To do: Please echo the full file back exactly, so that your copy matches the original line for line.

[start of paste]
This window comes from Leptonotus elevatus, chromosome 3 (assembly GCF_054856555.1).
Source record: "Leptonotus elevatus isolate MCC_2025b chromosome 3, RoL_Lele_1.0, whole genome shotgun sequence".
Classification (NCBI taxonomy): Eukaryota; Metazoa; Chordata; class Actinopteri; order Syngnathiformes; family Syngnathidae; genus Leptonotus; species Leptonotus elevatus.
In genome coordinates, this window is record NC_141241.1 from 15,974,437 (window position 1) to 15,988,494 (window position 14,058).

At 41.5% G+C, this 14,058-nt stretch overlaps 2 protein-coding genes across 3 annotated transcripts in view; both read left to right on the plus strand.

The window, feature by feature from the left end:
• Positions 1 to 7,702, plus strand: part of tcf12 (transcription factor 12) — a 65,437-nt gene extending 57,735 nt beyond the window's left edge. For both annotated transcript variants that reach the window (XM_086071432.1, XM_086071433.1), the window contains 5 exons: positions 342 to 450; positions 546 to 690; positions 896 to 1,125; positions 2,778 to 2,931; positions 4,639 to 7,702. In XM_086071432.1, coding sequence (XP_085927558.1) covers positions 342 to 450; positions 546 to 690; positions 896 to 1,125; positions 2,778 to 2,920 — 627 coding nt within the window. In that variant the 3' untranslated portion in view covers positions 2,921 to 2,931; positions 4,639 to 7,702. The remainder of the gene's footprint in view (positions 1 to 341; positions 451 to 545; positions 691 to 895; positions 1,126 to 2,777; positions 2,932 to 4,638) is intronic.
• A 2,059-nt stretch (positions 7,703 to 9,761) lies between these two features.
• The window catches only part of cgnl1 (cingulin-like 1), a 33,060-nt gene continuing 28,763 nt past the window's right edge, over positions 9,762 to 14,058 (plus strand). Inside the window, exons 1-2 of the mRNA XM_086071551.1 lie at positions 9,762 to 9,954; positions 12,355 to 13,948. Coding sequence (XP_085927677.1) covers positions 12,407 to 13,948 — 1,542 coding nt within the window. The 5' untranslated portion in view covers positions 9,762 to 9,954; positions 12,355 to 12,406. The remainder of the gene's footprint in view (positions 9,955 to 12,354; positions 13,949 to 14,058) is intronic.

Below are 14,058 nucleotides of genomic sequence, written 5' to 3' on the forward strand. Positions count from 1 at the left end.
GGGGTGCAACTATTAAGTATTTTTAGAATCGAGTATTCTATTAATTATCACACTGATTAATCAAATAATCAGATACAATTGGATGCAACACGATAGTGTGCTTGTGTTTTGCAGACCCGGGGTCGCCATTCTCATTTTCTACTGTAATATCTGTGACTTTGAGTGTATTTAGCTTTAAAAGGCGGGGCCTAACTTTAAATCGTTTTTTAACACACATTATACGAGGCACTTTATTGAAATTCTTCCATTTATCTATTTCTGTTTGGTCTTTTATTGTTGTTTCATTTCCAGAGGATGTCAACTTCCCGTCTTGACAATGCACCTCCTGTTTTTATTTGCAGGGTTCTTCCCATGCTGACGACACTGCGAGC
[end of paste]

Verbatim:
This window comes from Leptonotus elevatus, chromosome 3 (assembly GCF_054856555.1).
Source record: "Leptonotus elevatus isolate MCC_2025b chromosome 3, RoL_Lele_1.0, whole genome shotgun sequence".
Classification (NCBI taxonomy): Eukaryota; Metazoa; Chordata; class Actinopteri; order Syngnathiformes; family Syngnathidae; genus Leptonotus; species Leptonotus elevatus.
In genome coordinates, this window is record NC_141241.1 from 15,974,437 (window position 1) to 15,988,494 (window position 14,058).

At 41.5% G+C, this 14,058-nt stretch overlaps 2 protein-coding genes across 3 annotated transcripts in view; both read left to right on the plus strand.

The window, feature by feature from the left end:
• Positions 1 to 7,702, plus strand: part of tcf12 (transcription factor 12) — a 65,437-nt gene extending 57,735 nt beyond the window's left edge. For both annotated transcript variants that reach the window (XM_086071432.1, XM_086071433.1), the window contains 5 exons: positions 342 to 450; positions 546 to 690; positions 896 to 1,125; positions 2,778 to 2,931; positions 4,639 to 7,702. In XM_086071432.1, coding sequence (XP_085927558.1) covers positions 342 to 450; positions 546 to 690; positions 896 to 1,125; positions 2,778 to 2,920 — 627 coding nt within the window. In that variant the 3' untranslated portion in view covers positions 2,921 to 2,931; positions 4,639 to 7,702. The remainder of the gene's footprint in view (positions 1 to 341; positions 451 to 545; positions 691 to 895; positions 1,126 to 2,777; positions 2,932 to 4,638) is intronic.
• A 2,059-nt stretch (positions 7,703 to 9,761) lies between these two features.
• The window catches only part of cgnl1 (cingulin-like 1), a 33,060-nt gene continuing 28,763 nt past the window's right edge, over positions 9,762 to 14,058 (plus strand). Inside the window, exons 1-2 of the mRNA XM_086071551.1 lie at positions 9,762 to 9,954; positions 12,355 to 13,948. Coding sequence (XP_085927677.1) covers positions 12,407 to 13,948 — 1,542 coding nt within the window. The 5' untranslated portion in view covers positions 9,762 to 9,954; positions 12,355 to 12,406. The remainder of the gene's footprint in view (positions 9,955 to 12,354; positions 13,949 to 14,058) is intronic.

Below are 14,058 nucleotides of genomic sequence, written 5' to 3' on the forward strand. Positions count from 1 at the left end.
GGGGTGCAACTATTAAGTATTTTTAGAATCGAGTATTCTATTAATTATCACACTGATTAATCAAATAATCAGATACAATTGGATGCAACACGATAGTGTGCTTGTGTTTTGCAGACCCGGGGTCGCCATTCTCATTTTCTACTGTAATATCTGTGACTTTGAGTGTATTTAGCTTTAAAAGGCGGGGCCTAACTTTAAATCGTTTTTTAACACACATTATACGAGGCACTTTATTGAAATTCTTCCATTTATCTATTTCTGTTTGGTCTTTTATTGTTGTTTCATTTCCAGAGGATGTCAACTTCCCGTCTTGACAATGCACCTCCTGTTTTTATTTGCAGGGTTCTTCCCATGCTGACGACACTGCGAGC